Truth About Computer Security Hysteria
Michelangelo Fiasco: a Historical Timeline
Monday, 1 June 1992
1/28/92: Newswire reports say Leading Edge shipped up to 500 computers in December with the
Michelangelo virus. It apparently came from a third-party subcontractor; an alert customer detected it.
1/28/92: Osicom Technologies announces it will bundle an antivirus package with all personal
1/29/92: UPI reporter Jack Lesar files a newswire saying "the
Michelangelo Virus could erase data from hard disks of hundreds of thousands of computers around the world
on Michelangelo's birthday, March 6." Winn Schwartau, executive director of the Nashville-based International
Partnership Against Computer Terrorism, attributes magical powers to the virus: "`It's usually been a rule
that a virus can't be propagated by just reading from a data disk. But in this case it appears to no longer be
true,' said Schwartau. `You may consciously just be reviewing data, not moving data, but the virus is hidden and
executable and it's doing its thing.' "
Interestingly, the report continues: "[John] McAfee said the Michelangelo Virus is the third most common in
terms of reports of infection. It accounts for 14 percent of infection reports — a total of about 6,000 last year.
And he notes the figure represents the number of sites at which infection has been reported — each of which may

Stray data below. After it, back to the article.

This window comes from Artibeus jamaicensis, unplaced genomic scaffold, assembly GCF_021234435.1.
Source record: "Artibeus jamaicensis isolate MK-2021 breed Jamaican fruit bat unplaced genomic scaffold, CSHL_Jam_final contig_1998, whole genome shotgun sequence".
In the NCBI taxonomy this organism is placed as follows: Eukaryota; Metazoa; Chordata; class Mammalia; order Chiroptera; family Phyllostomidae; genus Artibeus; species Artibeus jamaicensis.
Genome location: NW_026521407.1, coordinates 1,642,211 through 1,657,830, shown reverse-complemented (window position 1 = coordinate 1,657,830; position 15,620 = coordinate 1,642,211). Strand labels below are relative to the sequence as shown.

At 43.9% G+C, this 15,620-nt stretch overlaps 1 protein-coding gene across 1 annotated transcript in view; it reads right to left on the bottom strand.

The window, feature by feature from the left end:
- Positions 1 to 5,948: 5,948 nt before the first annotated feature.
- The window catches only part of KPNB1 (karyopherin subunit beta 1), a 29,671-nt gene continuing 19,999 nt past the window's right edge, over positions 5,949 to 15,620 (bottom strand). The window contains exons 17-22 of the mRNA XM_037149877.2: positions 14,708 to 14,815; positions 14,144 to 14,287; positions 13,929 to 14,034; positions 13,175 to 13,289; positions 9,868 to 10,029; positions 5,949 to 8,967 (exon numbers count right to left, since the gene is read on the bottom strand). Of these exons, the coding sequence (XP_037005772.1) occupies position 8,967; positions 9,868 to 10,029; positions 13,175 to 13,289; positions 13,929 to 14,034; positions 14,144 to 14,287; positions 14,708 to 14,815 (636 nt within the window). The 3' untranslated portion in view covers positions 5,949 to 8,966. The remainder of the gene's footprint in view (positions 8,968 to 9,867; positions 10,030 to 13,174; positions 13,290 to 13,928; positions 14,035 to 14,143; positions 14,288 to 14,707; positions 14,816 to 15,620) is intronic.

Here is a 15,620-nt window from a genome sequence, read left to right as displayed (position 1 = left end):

have one machine, or 100."
2/3/92: Newswire reports say Da Vinci Systems distributed about 900 disks infected with the
Michelangelo virus during January.
2/11/92: Reuters reporter Wilson da Silva files the first newswire saying the
Michelangelo virus resides on "millions of personal computers around the world." The estimate —
five million worldwide — comes from John McAfee. In the story, researcher Wayne Boxall of Australia's Computer
Virus Information Group erroneously states the virus spreads via computer bulletin boards.
2/13/92: Microcom announces it has released a free program to disinfect the Michelangelo
virus. The program also detects (but does not disinfect) 668 other viruses.
2/17/92: Washington Post reporter John Burgess writes a Michelangelo story
questioning gigantic estimates and the role of people who made those claims. "It remains unclear whether large
numbers of computers contain undetected copies of the virus, though estimates of millions of machines have been
published in the news media... Past scares about viruses often have proven to be overblown.
"`I'm finding virus catastrophes everywhere,' said Martin Tibor, a data recovery consultant in San Rafael,